This Summer, Check Out Wildlife at Heritage Park

Heritage Park, best known as a showcase of pioneer history and Western culture, harbours numerous wildlife species including moose, ducks, yellow warblers and more.

Photograph courtesy of Travel Alberta and Heritage Park Historical Village.

Some of Calgary’s most popular attractions also have wild sides (we’re talking nature, not people). In particular, Heritage Park, best known as a showcase of pioneer history and Western culture, harbours numerous wildlife species.

“When you pass the Famous Five house [near the entrance] you lose sight of the city and you enter a small town that’s still at one with nature,” says Heritage Park’s public programming coordinator Ellen Gasser. “It’s like it was in the early West. You can feel what it was like to settle in those natural spaces.”

Late at night, bobcats pad through the quieter parts of the settlement and mule deer doze in the yard of historic Thorpe House, while in the midsummer, young coyotes practice their yowls near the 1880s pre-railway settlement. Moose have even been spotted in the wetlands east of the parking lot where ducks and red-winged blackbirds are known to congregate.

In the poplar trees near the Canmore Opera House, you’ll see flashes of yellow feathers — yellow warblers (sometimes called wild canaries) were morale boosters for early settlers and continue to be a visual treat for contemporary nature lovers. Waxwings pluck berries from the mountain ash trees near the church, while Old Fort Road is a good place to look for woodpeckers. And the heritage gardens around Webster House and the west side of Calgary Town Hall 1885 are planted with species to attract butterflies and bees.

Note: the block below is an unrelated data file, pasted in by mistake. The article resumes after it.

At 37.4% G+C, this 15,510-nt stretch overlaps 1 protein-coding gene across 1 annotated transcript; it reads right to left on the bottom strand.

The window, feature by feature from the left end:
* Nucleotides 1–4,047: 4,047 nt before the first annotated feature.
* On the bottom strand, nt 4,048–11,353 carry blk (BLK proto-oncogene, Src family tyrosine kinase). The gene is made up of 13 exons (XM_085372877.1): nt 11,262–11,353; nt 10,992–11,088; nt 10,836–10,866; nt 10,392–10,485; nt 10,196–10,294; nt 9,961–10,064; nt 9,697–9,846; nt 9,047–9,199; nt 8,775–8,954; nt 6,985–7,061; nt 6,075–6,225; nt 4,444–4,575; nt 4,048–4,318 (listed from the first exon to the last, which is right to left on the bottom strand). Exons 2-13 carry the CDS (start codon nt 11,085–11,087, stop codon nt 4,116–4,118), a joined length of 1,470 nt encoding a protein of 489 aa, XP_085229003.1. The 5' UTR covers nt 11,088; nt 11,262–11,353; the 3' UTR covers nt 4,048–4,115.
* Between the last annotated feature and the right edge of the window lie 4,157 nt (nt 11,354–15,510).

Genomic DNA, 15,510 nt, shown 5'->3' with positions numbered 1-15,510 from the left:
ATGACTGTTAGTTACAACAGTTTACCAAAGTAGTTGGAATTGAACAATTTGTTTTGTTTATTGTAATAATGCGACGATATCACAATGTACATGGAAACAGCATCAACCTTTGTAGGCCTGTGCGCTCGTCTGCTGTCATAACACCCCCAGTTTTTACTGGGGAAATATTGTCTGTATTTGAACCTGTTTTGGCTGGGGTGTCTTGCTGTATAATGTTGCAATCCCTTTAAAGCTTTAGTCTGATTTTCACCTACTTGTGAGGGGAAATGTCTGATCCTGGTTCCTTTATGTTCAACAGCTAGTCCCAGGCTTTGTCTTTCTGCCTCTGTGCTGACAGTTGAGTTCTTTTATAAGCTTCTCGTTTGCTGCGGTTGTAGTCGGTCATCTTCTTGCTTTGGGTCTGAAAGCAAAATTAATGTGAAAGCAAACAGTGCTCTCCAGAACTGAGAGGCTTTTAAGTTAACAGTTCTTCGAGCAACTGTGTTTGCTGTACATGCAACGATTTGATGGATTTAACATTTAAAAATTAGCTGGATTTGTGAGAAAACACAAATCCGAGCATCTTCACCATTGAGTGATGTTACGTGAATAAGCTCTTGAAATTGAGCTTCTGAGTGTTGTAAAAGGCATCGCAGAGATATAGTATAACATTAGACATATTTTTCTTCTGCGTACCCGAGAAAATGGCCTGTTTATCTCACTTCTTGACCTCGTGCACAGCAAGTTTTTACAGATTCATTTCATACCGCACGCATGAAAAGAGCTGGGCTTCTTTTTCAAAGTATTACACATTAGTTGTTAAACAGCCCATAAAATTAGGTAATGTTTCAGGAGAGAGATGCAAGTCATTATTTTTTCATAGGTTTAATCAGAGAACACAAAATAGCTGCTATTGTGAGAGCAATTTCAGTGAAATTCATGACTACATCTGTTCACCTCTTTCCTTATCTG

A trip aboard the paddlewheeler S.S. Moyie provides a closer look at the mergansers, ducks and geese that rest on the Glenmore Reservoir as well as the opportunity to catch a rare sighting of beaver or mink along the shore.

In fact, there is so much wildlife in the park, Gasser’s team is counting it. “We will do a species survey every couple of weeks this summer,” she says. The intention of the survey is to better identify the resident species before construction of a natural resource centre and formal nature trail at the park.

Heritage Park Historical Village is open 10 a.m. to 5 p.m. daily until Sept. 2, then weekends only until Oct. 14, heritagepark.ca

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This article appears in the July 2019 issue of Avenue Calgary.

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